You've probably seen Person of Interest, the hit CBS show about an ex-CIA agent and a brilliant billionaire software engineer who work together to save lives throughout Manhattan. Their primary weapons are a cloud-based server and big-data analytics that crunch through reams of disparate phone calls, text messages, and GPS information to determine who's life is at stake in each episode.
Is it fun to watch? Absolutely! Do you need to suspend belief? Perhaps only when Jim Caviezel (Reese) single-handedly disarms six bad guys while brainiac Michael Emerson (Finch) watches remotely. Everything else, especially the technologies and related paranoia, is pretty much real.
When Jonathan Nolan created the television program, which began airing in 2011, he used sources such as The Watchers: The Rise of America's Surveillance State and interviews with the nation's military and armed forces, for inspiration, he told the media. Fast-forward a couple of years and his writers must be having a field day, thanks to the infusion of the new tech tools available to Finch and Reese.
Just Because He's Paranoid...
...doesn't mean someone isn't out to get Reese, played by Jim Caviezel in the CBS hit Person of Interest. New technologies make it easier to track -- and protect -- the population and employees.
Consider, for example, the gunshot sensors increasingly in use at police departments around the nation. While some, such as the Washington police, began implementing them in the early 2000s, many other departments have only more recently begun to roll these systems out, according to published reports. Large cities like Chicago, along with smaller suburbs across New York's Long Island, have invested in this technology.
When paired with cameras, authorities can even capture a look at who actually shot the gun. In Tucson, for example, if a shot is fired within a major metropolitan area, within one second a microphone picks up the sound, a camera zooms in toward the noise, and authorities receive that information.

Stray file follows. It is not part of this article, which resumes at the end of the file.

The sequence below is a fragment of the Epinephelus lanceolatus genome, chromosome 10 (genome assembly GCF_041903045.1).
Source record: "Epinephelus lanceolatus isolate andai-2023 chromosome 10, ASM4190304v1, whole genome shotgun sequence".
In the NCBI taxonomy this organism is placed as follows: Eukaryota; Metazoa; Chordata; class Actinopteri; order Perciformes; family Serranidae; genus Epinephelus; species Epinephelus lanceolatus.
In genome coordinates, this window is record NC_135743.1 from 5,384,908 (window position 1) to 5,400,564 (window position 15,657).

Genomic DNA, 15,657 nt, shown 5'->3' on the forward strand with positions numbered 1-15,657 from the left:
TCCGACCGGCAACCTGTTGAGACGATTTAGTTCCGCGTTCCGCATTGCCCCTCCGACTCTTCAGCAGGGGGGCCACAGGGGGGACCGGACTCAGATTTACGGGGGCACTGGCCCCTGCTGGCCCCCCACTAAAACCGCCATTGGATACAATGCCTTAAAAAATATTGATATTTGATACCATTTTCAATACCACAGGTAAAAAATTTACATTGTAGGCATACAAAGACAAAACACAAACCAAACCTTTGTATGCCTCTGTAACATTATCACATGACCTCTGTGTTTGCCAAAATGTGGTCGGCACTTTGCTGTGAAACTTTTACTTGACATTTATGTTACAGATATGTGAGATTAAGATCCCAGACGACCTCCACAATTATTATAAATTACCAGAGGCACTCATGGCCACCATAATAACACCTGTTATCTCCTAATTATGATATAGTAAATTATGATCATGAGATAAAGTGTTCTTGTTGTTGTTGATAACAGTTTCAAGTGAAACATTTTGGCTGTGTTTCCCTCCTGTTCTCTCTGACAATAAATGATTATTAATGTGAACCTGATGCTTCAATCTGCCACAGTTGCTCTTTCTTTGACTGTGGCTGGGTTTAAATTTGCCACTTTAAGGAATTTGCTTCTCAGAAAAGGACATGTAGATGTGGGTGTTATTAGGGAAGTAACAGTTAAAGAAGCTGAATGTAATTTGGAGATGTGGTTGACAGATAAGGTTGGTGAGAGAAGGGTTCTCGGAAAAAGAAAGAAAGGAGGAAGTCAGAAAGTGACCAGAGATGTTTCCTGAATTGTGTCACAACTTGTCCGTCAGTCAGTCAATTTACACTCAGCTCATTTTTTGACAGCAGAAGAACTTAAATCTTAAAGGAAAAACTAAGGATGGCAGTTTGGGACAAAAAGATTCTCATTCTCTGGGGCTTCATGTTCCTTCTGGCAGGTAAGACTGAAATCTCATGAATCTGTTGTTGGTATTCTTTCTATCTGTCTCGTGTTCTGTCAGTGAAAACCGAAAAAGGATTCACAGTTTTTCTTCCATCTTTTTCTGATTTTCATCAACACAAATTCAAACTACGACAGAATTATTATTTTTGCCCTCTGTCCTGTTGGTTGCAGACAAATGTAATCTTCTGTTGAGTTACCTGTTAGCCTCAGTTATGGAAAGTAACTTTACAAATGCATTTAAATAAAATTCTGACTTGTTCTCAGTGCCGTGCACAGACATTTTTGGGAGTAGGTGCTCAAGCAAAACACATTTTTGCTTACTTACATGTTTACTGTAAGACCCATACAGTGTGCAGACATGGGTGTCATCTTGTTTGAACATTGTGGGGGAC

"So in most cases, the shooter hasn't even begun to drop their arm yet and we're already looking at the scene," Wayne Lundeberg, chief operating officer of Safety Dynamics, a manufacturer of these solutions, told KOLD TV.
Crime rates at Safety Dynamics installations typically fall 14 percent with the presence of the new technology, and a 35 percent drop in shootings and calls to 911 is realized within weeks, the vendor claims. When Baltimore was testing its system, the solution helped police almost immediately arrest an alleged shooter, KOLD reported. National Geographics focused on gunshot-reporting in a video, posted here:
These systems aren't only for police departments. Such enterprises as banks and other financial institutions are buying gunshot sensors, according to Safety Dynamics. In the wake of tragedies such as Sandy Hook and Virginia Tech, some schools are exploring this option; movie theaters and other entertainment venues are considering them as an additional safety measurement after the shooting in Tucson. Since gunshot sensors automatically connect to police, they negate shooters' attempts to bar hostages from contacting authorities, proponents say. They also allow police to learn about shootings in deserted areas.
The moveable system, which starts at about $7,500 apiece, can monitor about two-square blocks and only listens for gunshot sounds, not conversations, KOLD reported. It can even differentiate between a backfiring motorbike or car and a gun. But while it may make some people feel more secure, others are leery about what they perceive as another invasion of their privacy.
If you're an executive who's concerned about employees' physical security, what can you do? Is there a happy medium between protecting those you've hired, especially if you're involved in a business that deals with money, precious metals, or other items of particular attraction to thieves? How about if you deal with health, alcohol, or safety? I know when I bartended during college, I wouldn't have minded one of these systems. We never had a problem that escalated to this point, but some nights were a little rocky, and I'm sure our bouncer wouldn't have minded the extra security. On the other hand, club patrons might not have wanted their every move and word captured on camera.
So, my fellow cast members, what do you think? Would you feel safer with these cameras around you, and, if so, would you be prepared to cede a little more of your privacy to have them?
In the end if you have nothing to hide it really makes no difference. I personally dont like my privacy invaded but I understand in the age of rampant crime civil liberities do not overide public safetly!
I think the listening component is more what some people are concerned about. Personally, I'd prefer to feel safer -- or at least believe that someone who shot a gun illegally was more likely to get caught -- than worry about having a conversation in a public place overheard.
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